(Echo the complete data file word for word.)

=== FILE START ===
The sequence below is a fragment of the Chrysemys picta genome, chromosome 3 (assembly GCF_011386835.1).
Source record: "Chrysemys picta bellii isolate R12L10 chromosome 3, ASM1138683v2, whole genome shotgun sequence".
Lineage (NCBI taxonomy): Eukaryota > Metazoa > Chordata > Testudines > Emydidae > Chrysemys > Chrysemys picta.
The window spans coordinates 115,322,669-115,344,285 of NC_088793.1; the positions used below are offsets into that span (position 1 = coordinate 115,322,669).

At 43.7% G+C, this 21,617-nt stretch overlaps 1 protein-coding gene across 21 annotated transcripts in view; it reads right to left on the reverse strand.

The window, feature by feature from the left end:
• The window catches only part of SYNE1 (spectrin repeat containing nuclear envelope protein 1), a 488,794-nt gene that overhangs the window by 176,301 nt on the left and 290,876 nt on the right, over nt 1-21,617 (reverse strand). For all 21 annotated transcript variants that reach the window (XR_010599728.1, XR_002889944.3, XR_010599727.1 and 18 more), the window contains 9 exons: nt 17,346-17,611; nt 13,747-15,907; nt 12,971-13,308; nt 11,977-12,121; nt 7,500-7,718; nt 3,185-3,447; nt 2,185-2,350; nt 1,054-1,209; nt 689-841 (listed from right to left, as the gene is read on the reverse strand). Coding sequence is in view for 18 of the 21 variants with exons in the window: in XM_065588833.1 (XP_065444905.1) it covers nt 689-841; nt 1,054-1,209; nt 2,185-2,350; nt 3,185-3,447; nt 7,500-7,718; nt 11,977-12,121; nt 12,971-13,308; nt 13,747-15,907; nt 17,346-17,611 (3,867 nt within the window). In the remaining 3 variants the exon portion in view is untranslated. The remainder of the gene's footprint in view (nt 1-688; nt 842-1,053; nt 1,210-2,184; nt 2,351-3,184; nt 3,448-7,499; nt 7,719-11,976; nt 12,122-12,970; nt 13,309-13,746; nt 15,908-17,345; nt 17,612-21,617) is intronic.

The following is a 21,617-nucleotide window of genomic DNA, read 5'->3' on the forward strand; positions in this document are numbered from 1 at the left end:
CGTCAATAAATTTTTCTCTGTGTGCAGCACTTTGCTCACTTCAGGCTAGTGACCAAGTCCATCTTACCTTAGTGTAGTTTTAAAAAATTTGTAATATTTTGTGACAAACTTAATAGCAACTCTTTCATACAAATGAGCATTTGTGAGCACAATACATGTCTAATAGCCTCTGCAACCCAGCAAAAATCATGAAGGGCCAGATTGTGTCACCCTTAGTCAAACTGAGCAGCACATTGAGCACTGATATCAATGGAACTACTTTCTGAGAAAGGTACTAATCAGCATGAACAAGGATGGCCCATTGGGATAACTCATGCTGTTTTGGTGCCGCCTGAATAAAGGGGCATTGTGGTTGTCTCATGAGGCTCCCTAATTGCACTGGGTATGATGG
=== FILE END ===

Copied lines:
The sequence below is a fragment of the Chrysemys picta genome, chromosome 3 (assembly GCF_011386835.1).
Source record: "Chrysemys picta bellii isolate R12L10 chromosome 3, ASM1138683v2, whole genome shotgun sequence".
Lineage (NCBI taxonomy): Eukaryota > Metazoa > Chordata > Testudines > Emydidae > Chrysemys > Chrysemys picta.
The window spans coordinates 115,322,669-115,344,285 of NC_088793.1; the positions used below are offsets into that span (position 1 = coordinate 115,322,669).

At 43.7% G+C, this 21,617-nt stretch overlaps 1 protein-coding gene across 21 annotated transcripts in view; it reads right to left on the reverse strand.

The window, feature by feature from the left end:
• The window catches only part of SYNE1 (spectrin repeat containing nuclear envelope protein 1), a 488,794-nt gene that overhangs the window by 176,301 nt on the left and 290,876 nt on the right, over nt 1-21,617 (reverse strand). For all 21 annotated transcript variants that reach the window (XR_010599728.1, XR_002889944.3, XR_010599727.1 and 18 more), the window contains 9 exons: nt 17,346-17,611; nt 13,747-15,907; nt 12,971-13,308; nt 11,977-12,121; nt 7,500-7,718; nt 3,185-3,447; nt 2,185-2,350; nt 1,054-1,209; nt 689-841 (listed from right to left, as the gene is read on the reverse strand). Coding sequence is in view for 18 of the 21 variants with exons in the window: in XM_065588833.1 (XP_065444905.1) it covers nt 689-841; nt 1,054-1,209; nt 2,185-2,350; nt 3,185-3,447; nt 7,500-7,718; nt 11,977-12,121; nt 12,971-13,308; nt 13,747-15,907; nt 17,346-17,611 (3,867 nt within the window). In the remaining 3 variants the exon portion in view is untranslated. The remainder of the gene's footprint in view (nt 1-688; nt 842-1,053; nt 1,210-2,184; nt 2,351-3,184; nt 3,448-7,499; nt 7,719-11,976; nt 12,122-12,970; nt 13,309-13,746; nt 15,908-17,345; nt 17,612-21,617) is intronic.

The following is a 21,617-nucleotide window of genomic DNA, read 5'->3' on the forward strand; positions in this document are numbered from 1 at the left end:
CGTCAATAAATTTTTCTCTGTGTGCAGCACTTTGCTCACTTCAGGCTAGTGACCAAGTCCATCTTACCTTAGTGTAGTTTTAAAAAATTTGTAATATTTTGTGACAAACTTAATAGCAACTCTTTCATACAAATGAGCATTTGTGAGCACAATACATGTCTAATAGCCTCTGCAACCCAGCAAAAATCATGAAGGGCCAGATTGTGTCACCCTTAGTCAAACTGAGCAGCACATTGAGCACTGATATCAATGGAACTACTTTCTGAGAAAGGTACTAATCAGCATGAACAAGGATGGCCCATTGGGATAACTCATGCTGTTTTGGTGCCGCCTGAATAAAGGGGCATTGTGGTTGTCTCATGAGGCTCCCTAATTGCACTGGGTATGATGG